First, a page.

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Steefel, Levitt & Weiss v. Astor Holdings

May 31, 2005

STEEFEL, LEVITT & WEISS, PLAINTIFF(S),
v.
ASTOR HOLDINGS, INC., ET AL., DEFENDANT(S).



The opinion of the court was delivered by: Joseph C. Spero United States Magistrate Judge

ORDER GRANTING IN PART AND DENYING IN PART MOTIONS FOR SUMMARY JUDGMENT [Docket Nos. 87, 91]

I. INTRODUCTION

On Friday, May 6, 2005, the following motions came on for hearing: 1) Steefel Levitt & Weiss' Motion for Summary Judgment ("Steefel Motion"); and 2) William R. Pascoe and Pascoe & Rafton's Joinder in Motion and Motion for Summary Judgment ("Pascoe Motion").*fn1 For the reasons stated below, the Motions are GRANTED in part and DENIED in part.*fn2

II. BACKGROUND

A. Facts*fn3

In 1994, Marc Thorpe entered into a joint venture with Profile Records, a company owned by Steven Plotnicki. Plaintiff Steefel Levitt & Weiss' Appendix of Exhibits in Support of Motion for Summary Judgment ("Steefel's Appendix"), Ex. 1 (Complaint, Robot Wars LLC v. Thorpe et al., Case No. 97 CIV 5536) at 3. Profile Records later became Profile Holdings and then Astor Holdings, Inc. (hereinafter, all three companies will be referred to collectively as "Astor"). Id. Thorpe was a designer who, prior to the creation of the joint venture, had the idea of creating radio-controlled robots and conducting sporting events in which the robots would compete called "Robot Wars." Id. at 2-3. The purpose of the joint venture was to promote "activities relating to Robot Wars, including the staging of Robot War Events," with Thorpe providing the ideas and Astor providing the financing. Id.

On July 25, 1997, Astor sued Thorpe in the United States District Court for the Southern District of New York (Roski I) for injunctive relief and damages. Id. Astor alleged that Thorpe had secretly planned a Robot Wars event, scheduled to occur in August 1997, in violation of the joint venture agreement and that he had used the Robot Wars mark without authorization. Id. Fran Jacobs, of the firm Duane, Morris & Heckscher (hereinafter, "DM"), represented Astor. Id.

On May 27, 1998, Thorpe filed for bankruptcy protection in the United States Bankruptcy Court for the Northern District of California. Steefel's Appendix, Ex. 21 (Chandler Depo.) at 127. The bankruptcy proceeding stayed the New York action against Thorpe (Roski I) under 11 U.S.C. §§ 362 et seq. On June 10, 1998, Astor retained William Pascoe to obtain relief from the stay. Declaration of William Pascoe ("Pascoe Decl."), & 3 & Ex. B (Fee Agreement). In an amended complaint filed in 1998 in Roski I, Astor alleged that the bankruptcy proceeding was brought to "freeze the Robot Wars Business and keep [Astor] from realizing any return on its investment." Steefel's Appendix, Ex. 2 at 26. However, no explicit finding of bad faith was made by Judge Jaroslavsky in the bankruptcy proceeding.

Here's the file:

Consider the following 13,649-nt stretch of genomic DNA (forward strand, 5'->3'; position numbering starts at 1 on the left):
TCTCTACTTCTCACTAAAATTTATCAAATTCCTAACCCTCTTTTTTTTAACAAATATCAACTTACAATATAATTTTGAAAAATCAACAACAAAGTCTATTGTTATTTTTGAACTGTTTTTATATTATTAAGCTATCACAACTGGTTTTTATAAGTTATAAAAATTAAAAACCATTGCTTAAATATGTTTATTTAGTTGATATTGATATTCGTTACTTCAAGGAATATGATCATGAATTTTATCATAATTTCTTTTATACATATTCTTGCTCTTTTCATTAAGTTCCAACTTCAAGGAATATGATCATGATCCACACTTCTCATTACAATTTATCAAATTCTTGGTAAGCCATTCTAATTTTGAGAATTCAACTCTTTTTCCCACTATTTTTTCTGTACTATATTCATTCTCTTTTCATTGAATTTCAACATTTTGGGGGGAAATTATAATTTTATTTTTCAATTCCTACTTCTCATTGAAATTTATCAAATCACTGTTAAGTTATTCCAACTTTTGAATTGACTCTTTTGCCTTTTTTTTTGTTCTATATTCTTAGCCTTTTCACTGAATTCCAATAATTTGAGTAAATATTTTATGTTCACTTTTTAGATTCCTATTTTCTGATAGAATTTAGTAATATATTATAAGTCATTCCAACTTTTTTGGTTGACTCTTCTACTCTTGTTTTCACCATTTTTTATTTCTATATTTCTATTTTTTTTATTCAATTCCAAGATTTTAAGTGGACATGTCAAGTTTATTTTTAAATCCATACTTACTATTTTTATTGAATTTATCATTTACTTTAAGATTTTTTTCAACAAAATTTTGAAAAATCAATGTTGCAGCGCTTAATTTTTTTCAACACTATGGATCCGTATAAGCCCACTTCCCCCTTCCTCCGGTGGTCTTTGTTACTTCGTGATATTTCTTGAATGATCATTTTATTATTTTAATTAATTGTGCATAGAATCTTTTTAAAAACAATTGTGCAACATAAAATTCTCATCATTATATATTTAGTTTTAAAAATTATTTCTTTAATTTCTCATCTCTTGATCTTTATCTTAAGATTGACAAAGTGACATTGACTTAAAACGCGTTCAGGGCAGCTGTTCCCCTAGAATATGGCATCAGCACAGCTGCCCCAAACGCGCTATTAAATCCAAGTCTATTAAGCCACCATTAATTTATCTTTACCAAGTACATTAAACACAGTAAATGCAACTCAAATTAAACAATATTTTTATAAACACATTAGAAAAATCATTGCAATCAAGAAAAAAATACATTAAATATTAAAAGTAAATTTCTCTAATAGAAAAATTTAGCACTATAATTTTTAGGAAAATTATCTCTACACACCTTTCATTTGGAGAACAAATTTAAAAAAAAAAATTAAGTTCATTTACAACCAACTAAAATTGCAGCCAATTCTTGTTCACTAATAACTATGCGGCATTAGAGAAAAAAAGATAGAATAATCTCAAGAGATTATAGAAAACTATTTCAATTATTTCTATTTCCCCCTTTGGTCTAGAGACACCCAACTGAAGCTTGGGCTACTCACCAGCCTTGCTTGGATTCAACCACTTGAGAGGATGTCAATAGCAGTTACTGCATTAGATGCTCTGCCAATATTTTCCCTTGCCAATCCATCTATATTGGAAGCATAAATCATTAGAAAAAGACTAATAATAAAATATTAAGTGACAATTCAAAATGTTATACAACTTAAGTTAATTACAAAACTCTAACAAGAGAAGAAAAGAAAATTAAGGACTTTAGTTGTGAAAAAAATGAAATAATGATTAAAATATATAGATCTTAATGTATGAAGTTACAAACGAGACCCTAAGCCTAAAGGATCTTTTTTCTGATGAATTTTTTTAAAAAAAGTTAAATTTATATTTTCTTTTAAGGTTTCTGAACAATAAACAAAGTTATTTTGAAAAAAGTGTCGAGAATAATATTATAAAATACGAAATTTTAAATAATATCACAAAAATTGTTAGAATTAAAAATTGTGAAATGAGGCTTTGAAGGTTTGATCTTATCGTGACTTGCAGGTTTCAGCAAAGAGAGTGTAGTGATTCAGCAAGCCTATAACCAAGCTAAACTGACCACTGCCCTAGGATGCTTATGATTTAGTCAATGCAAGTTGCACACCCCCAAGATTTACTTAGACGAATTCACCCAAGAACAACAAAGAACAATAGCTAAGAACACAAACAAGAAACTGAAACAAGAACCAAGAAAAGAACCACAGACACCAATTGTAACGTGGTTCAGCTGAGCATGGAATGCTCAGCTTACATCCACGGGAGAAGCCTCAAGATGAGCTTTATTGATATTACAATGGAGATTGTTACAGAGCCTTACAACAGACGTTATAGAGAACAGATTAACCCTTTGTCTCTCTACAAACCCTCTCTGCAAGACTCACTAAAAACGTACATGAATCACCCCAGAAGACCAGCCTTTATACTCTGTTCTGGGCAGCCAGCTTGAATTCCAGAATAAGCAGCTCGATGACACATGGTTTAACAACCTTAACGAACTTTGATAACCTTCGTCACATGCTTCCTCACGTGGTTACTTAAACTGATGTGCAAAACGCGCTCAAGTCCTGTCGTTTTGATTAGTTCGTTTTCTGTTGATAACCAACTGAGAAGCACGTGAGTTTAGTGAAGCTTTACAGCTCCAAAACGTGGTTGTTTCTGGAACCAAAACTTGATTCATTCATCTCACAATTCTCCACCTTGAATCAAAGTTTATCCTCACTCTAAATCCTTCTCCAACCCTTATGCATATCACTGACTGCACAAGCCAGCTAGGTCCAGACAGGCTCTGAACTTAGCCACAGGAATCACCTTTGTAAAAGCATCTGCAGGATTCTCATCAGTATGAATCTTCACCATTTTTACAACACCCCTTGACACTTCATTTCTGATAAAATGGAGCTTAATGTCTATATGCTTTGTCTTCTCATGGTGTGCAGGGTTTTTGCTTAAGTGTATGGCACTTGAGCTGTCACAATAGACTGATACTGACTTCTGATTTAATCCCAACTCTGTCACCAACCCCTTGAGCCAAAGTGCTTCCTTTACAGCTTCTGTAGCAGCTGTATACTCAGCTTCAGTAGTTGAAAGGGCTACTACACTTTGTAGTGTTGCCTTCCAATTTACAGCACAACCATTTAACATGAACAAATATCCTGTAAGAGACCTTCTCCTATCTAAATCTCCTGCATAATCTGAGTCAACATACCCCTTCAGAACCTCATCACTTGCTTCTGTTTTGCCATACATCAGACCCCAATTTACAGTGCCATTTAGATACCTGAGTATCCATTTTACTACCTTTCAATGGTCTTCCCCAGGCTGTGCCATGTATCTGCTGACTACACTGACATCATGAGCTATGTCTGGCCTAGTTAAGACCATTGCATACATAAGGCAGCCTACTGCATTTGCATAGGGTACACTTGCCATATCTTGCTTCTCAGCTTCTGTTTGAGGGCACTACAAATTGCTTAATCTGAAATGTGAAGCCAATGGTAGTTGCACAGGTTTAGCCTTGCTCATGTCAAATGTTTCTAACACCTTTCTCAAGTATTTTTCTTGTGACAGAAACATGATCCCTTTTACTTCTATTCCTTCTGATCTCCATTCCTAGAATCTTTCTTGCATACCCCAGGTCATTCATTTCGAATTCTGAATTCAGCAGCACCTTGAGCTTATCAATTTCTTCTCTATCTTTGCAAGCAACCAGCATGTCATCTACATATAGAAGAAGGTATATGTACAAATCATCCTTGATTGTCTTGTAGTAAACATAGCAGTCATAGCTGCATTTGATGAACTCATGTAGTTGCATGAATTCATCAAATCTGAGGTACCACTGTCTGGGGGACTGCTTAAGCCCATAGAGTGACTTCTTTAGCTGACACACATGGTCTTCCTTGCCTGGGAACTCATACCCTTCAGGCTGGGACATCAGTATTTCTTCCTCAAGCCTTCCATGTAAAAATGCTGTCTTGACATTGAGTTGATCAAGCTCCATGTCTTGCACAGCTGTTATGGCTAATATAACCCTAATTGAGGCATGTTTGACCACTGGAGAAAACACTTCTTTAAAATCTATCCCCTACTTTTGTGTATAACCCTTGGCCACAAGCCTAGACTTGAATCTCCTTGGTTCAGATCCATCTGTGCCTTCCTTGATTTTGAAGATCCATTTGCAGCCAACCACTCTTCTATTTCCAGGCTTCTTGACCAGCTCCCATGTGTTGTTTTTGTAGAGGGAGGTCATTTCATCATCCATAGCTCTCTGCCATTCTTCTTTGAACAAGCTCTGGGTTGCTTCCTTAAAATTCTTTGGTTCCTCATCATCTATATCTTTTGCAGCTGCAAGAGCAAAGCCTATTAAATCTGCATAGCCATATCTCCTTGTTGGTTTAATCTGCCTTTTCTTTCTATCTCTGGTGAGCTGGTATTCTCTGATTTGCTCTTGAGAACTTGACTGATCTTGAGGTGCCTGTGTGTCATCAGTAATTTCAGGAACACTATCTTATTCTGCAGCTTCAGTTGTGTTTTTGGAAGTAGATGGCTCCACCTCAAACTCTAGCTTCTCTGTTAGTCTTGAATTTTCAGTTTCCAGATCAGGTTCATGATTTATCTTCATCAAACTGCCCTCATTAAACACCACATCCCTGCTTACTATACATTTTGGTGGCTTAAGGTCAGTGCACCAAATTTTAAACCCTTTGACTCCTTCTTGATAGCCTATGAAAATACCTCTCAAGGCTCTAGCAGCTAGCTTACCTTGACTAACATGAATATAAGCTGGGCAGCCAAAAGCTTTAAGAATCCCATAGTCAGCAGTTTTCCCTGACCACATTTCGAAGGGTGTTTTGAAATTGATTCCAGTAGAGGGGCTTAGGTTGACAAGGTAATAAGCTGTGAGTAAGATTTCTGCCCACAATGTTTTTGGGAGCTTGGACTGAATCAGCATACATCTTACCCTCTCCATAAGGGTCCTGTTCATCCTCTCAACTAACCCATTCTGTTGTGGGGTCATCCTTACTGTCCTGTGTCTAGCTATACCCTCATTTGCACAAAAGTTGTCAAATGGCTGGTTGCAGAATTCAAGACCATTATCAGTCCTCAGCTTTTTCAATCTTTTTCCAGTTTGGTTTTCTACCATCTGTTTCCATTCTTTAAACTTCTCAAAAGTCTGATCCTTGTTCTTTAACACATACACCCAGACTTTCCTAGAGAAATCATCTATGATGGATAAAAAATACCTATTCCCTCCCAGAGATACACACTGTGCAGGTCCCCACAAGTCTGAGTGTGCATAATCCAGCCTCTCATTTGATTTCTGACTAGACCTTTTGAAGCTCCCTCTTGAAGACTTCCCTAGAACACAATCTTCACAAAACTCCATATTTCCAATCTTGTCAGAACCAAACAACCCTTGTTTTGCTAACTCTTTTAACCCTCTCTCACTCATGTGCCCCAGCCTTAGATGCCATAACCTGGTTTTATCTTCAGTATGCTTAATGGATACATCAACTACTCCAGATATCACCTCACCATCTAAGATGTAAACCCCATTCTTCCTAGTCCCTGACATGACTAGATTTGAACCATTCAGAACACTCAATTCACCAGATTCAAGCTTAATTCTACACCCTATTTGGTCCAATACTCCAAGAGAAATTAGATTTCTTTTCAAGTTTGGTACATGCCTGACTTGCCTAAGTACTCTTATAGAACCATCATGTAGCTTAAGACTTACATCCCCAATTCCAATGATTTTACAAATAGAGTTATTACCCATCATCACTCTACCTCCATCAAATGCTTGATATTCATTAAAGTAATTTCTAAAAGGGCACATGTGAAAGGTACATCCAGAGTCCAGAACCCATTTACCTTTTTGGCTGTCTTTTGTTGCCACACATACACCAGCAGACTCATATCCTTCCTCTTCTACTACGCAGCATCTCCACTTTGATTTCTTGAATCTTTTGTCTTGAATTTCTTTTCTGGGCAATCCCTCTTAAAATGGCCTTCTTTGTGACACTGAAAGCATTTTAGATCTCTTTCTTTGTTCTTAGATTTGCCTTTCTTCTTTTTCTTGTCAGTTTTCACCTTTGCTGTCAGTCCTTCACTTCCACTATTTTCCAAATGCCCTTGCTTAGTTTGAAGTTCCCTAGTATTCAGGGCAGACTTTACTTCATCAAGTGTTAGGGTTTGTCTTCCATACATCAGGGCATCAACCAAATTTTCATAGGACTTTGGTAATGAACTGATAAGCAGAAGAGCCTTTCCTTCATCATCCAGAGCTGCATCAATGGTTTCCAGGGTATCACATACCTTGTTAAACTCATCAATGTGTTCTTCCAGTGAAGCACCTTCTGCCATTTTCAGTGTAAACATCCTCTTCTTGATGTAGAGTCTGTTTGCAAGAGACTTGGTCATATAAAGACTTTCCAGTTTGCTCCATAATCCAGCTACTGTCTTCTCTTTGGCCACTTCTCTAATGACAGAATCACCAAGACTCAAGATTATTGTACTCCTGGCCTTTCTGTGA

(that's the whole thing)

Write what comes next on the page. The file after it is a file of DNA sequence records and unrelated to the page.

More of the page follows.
Eventually, in 1999, Astor and Thorpe reached a settlement in the bankruptcy proceeding, under which Astor agreed to pay Thorpe $250,000 and 10 % of future Robot Wars royalties and Thorpe agreed to promote one final Robot Wars event, assist in "rehabilitating" Astor owner Plotnicki's reputation with "roboteers" and refrain from direct competition with Robot Wars. Steefel's Appendix, Ex. 5 (February 3, 1999 Settlement Agreement).

Meanwhile, in Roski I, Astor filed an "Amended and Supplemental Complaint" adding Edward Roski as well as several other individuals as defendants. Steefel's Appendix, Ex. 2 (Amended and Supplemental Complaint, Filed August 4, 1998). Astor alleged that Roski and Thorpe (and others unrelated to this action) were involved in a conspiracy against Robot Wars and Astor. Because the stay was still in place as to Thorpe, the Amended and Supplemental Complaint stated that "no relief is now sought against Thorpe, the complaint has not been amended to add any new claims directed against him, and no action will be taken against Thorpe without permission of the Bankruptcy Court while his case is pending if such action invokes the automatic stay." Id.

On April 22, 1999, Astor filed a separate action against Roski in which Thorpe was not named as a Defendant (Roski II). Steefel's Appendix, Ex. 6 (Complaint, Robot Wars LLC v. Roski, et al., Case No. 99 CV 2953).

Sometime in 1999, Astor and Thorpe began to accuse each other of violating the Settlement Agreement in the bankruptcy proceeding and an adversary proceeding ("the First Adversary Proceeding") before Judge Jaroslavsky ensued. Steefel's Appendix, Ex. 4 (Memorandum and Decision, Filed August 8, 2000 ("the August 8, 2000 Order")). In the First Adversary Proceeding, Thorpe sought to recover the $250,000.00 Astor agreed to pay under the Settlement Agreement and Astor sought damages in excess of $600,000.00 from Thorpe, alleging that he had failed to use best efforts to rehabilitate Astor's reputation, as required under the Settlement Agreement. Id. at 2, 4. Judge Jaroslavsky conducted a trial on the merits and concluded that Thorpe had breached the Settlement Agreement while Astor had not. Id. However, Judge Jaroslavsky limited Astor's damages to approximately $225,000.00 on the basis that the damage to its reputation had resulted in part, from its own conduct. Id. at 4. Judge Jaroslavsky then offset the $225,000.00 in damages with Astor's obligation to pay Thorpe $250,000.00 under the Settlement Agreement, resulting in a judgment in favor of Thorpe in the amount of approximately $25,000.00. Id. at 4.

Astor appealed the August 8, 2000 Order, retaining Steefel shareholder Harvey Schochet to prosecute the appeal. Steefel's Appendix, Ex. 22 (Schochet Depo.) at 94. Plotnicki testified in his deposition that Schochet had been retained because both he and Fran Jacobs had been dissatisfied with Pascoe's representation in the First Adversary Proceeding. Steefel's Appendix, Ex. 23 (Plotnicki Depo.) at 39.*fn4 After Plotnicki, Schochet and Jacobs conducted initial discussions, Astor also agreed to retain Schochet's firm, Steefel, on an hourly basis to prosecute the appeal. Steefel's Appendix, Ex. 23 (Plotnicki Depo.) at 71-72; Steefel's Appendix, Ex. 25 (Engagement Letter). Plotnicki signed the Engagement Letter after his in-house counsel had reviewed it and made some revisions. Steefel's Appendix, Ex. 25 (August 20, 2001 Letter from Plotnicki to Schochet).